Patterns of failure of complete responders following high-dose chemotherapy and autologous bone marrow transplantation for metastatic breast cancer: Implications for the use of adjuvant radiation therapy

Arno J. Mundt*, Gregory S. Sibley, Stephanie Williams, Steven J. Rubin, Ruth Heimann, Howard Halpern, Ralph R. Weichselbaum

*Corresponding author for this work

Research output: Contribution to journalArticlepeer-review

16 Scopus citations

Abstract

Purpose: To determine the pattern of failure and outcome of patients achieving a complete response following high-dose chemotherapy and autologous bone marrow transplantation for metastatic breast cancer, and to evaluate the use of involved field radiation therapy in this setting. Methods and Materials: Thirty-one patients with metastatic breast cancer treated on three successive high-dose chemotherapy and autologous bone marrow transplantation trials between January 1987 and March 1992 who achieved a complete response were evaluated. Twenty-three patients (74.2%) had initially Stage I-II disease. Initial therapy consisted of mastectomy in 19 (74.2%), adjuvant chemotherapy in 19 (61.3%), and adjuvant radiation therapy in 11 (35.5%). All patients underwent induction chemotherapy prior to high-dose intensification. High-dose chemotherapy consisted of cytoxan, thiotepa ± carmustine. Fourteen patients received radiation therapy prior to (7) or following the high-dose chemotherapy (7) with either the intent to palliate a symptomatic disease site (4) or to attain/maintain a complete response (10). The four palliatively treated sites received 30 Gy in 3.0 Gy fractions, the sites treated definitively received a mean dose of 43.9 Gy (range, 18-64.8 Gy) in 1.5-2.0 Gy fractions. Seventy-two disease sites were present in the 31 patients. The most common sites involved were nodal (23), bone (14), and chest wall/breast (11). Nineteen sites were bulky (>2 cm in size). Twenty-three sites were irradiated (19 definitively, 4 palliatively). Median follow-up was 18 months (range, 2-49 months). Results: Twenty (64.5%) of the 31 patients relapsed. Eleven of the 17 patients not receiving radiation failed. Seven (63.6%) failed first solely in sites of previous disease involvement and four (36.4%) failed in new sites. This failure pattern was reversed in the patients receiving radiation therapy. Nine of the 14 (64.3%) patients relapsed. Two (22.2%) failed solely in old sites and six (66.7%) solely in new sites. One patient (11.1%) failed simultaneously in both old and new sites. Patients receiving radiation therapy had a similar 2-year actuarial disease-free survival compared to those not treated with radiation (28.3% vs. 32.1%) (p = 0.14). However, patients with less than three sites of disease had a better disease-free survival at 2 years with the addition of radiation therapy (30.0% vs. 17.6%) (p = 0.03). Patients with locoregional disease only had a lower rate of local failure (one out of four vs. three out of five) and a longer mean time to any failure (4.0 months vs. 17.5 months) with the addition of radiation therapy. Of the 72 sites idenlified, 59 (81.9%) were amenable to radiation therapy either prior to or following the transplant. The use of radiation therapy resulted in a borderline significant improvement in 2-year actuarial control of all sites (82.4% vs. 64.3%) (p = 0.09) as well as of bulky sites (80.0% vs. 51.4%) (p = 0.08). Excluding the four sites treated with palliative intent only, the 2-year actuarial local control of the irradiated sites was 92.8%. None of the 14 treated patients experienced untoward sequelae. Conclusion: The predominant site of initial failure in patients with metastatic breast cancer achieving a complete response following high-dose chemotherapy and autologous bone marrow transplantation is in sites of previous disease involvement. Radiation therapy given in conjunction with the high-dose chemotherapy is capable of improving the control of these sites, the majority of which are amenable to treatment with radiation therapy. Our data suggests that patients with less than three sites of disease, bulky disease, and locoregional disease only should be considered for radiation therapy in addition to high-dose chemotherapy.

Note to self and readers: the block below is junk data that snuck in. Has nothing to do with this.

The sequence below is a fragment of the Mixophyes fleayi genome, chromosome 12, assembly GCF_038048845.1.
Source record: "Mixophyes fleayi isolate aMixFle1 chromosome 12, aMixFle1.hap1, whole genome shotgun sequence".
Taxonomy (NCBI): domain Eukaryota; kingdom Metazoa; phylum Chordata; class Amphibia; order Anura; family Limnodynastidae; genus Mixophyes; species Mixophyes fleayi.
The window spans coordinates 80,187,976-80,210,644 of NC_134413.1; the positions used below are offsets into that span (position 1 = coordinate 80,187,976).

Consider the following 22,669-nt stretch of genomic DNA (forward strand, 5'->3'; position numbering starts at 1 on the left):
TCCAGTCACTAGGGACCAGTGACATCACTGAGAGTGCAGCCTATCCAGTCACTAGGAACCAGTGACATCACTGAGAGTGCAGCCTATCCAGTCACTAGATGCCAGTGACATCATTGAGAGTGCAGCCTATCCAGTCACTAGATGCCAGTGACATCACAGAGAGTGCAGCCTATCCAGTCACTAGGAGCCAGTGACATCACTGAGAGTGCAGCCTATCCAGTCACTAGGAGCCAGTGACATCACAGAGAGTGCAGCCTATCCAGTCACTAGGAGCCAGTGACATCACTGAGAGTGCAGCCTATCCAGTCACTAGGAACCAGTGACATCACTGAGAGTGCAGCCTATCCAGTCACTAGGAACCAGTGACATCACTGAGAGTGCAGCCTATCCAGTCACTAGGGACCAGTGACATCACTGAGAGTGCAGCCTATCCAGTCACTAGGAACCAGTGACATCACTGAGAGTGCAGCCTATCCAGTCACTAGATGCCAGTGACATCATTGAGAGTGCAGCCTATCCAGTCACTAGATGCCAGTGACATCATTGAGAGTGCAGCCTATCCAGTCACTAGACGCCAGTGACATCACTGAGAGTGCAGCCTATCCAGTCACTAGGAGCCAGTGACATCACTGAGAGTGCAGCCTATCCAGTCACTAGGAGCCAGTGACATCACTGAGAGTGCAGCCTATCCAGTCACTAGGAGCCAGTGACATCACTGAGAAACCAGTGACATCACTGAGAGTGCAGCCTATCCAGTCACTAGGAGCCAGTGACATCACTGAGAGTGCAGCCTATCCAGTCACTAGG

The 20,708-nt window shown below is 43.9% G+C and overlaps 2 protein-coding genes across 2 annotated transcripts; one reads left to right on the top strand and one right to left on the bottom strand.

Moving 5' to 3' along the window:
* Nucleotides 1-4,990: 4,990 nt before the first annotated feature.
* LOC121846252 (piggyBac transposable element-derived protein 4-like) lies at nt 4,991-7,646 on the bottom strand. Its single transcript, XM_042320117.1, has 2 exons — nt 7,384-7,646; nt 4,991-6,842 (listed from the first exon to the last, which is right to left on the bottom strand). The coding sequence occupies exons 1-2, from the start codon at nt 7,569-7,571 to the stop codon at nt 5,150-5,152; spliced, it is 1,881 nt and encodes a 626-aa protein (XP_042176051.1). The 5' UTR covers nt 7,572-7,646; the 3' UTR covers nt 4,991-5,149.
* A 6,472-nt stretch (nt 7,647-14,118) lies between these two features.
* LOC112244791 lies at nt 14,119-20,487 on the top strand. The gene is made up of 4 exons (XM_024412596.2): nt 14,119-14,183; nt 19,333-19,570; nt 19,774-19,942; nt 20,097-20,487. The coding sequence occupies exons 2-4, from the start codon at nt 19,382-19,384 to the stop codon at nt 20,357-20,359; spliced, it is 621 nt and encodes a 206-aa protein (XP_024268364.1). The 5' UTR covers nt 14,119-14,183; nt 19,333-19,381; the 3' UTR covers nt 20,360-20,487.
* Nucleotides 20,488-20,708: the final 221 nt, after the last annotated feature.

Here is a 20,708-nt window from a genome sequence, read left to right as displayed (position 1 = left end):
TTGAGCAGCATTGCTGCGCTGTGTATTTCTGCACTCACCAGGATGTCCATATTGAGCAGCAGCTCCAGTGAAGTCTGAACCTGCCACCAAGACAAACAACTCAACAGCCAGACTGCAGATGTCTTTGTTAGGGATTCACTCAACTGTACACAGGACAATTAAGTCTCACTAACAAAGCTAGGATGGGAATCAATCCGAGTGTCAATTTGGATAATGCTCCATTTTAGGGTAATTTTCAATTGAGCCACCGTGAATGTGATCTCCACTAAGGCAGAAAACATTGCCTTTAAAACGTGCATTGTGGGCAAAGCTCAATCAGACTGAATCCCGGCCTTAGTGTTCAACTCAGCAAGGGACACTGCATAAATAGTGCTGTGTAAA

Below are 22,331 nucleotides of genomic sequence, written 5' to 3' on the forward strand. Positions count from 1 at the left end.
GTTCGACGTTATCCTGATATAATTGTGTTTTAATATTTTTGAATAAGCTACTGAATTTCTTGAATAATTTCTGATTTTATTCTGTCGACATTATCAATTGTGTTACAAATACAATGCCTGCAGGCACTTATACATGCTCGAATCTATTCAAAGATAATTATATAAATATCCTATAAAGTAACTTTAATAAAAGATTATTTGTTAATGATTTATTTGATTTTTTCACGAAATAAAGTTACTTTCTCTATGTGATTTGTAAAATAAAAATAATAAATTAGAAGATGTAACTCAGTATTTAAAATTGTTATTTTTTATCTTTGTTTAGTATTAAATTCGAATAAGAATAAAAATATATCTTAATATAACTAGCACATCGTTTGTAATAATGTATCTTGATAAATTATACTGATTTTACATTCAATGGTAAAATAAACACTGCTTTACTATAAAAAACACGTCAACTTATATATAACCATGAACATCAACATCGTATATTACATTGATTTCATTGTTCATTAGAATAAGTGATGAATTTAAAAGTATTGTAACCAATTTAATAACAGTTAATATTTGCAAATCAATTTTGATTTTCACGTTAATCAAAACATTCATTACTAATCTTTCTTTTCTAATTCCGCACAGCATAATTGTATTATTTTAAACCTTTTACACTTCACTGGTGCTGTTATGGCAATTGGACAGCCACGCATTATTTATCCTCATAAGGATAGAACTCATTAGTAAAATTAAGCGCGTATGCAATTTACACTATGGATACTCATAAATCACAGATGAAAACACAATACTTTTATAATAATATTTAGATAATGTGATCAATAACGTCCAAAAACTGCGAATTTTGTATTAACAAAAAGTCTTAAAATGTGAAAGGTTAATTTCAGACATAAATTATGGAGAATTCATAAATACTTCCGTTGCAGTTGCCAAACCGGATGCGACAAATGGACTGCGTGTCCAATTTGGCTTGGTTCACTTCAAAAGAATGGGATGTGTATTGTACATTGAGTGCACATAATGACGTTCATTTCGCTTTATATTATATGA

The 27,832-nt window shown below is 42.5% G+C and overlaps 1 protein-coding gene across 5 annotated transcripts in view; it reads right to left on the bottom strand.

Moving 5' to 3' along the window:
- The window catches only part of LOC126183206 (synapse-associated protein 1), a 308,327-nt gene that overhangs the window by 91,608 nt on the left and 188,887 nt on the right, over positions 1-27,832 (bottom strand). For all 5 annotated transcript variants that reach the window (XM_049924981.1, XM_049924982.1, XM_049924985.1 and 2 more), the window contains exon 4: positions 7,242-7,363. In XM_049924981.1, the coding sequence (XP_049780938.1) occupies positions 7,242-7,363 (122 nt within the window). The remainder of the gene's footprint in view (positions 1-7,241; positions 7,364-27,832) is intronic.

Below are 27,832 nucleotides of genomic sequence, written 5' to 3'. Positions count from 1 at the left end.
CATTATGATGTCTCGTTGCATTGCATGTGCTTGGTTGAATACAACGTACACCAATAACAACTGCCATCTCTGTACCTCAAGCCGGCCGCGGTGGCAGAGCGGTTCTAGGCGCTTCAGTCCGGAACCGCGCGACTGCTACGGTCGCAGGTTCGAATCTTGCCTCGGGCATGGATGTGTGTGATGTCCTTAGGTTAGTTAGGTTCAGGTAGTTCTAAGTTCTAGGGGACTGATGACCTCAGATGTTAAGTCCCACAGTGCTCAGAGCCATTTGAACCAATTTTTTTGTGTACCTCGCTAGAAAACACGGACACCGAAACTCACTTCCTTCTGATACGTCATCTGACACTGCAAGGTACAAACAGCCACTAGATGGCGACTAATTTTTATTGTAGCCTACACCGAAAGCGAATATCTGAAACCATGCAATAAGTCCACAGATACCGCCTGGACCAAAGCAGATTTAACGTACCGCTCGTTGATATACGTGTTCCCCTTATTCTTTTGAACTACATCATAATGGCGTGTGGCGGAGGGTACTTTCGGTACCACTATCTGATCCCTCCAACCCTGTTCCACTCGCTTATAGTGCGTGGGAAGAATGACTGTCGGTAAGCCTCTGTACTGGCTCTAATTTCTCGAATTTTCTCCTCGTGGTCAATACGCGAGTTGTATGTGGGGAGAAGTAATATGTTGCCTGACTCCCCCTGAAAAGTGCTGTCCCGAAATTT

Original languageEnglish (US)
Pages (from-to)151-160
Number of pages10
JournalInternational journal of radiation oncology, biology, physics
Volume30
Issue number1
DOIs
StatePublished - Aug 30 1994
Externally publishedYes

Keywords

  • Autologous bone marrow transplantation
  • High-dose chemotherapy
  • Metastatic breast cancer
  • Patterns of failure
  • Radiation therapy

ASJC Scopus subject areas

  • Radiation
  • Oncology
  • Radiology Nuclear Medicine and imaging
  • Cancer Research

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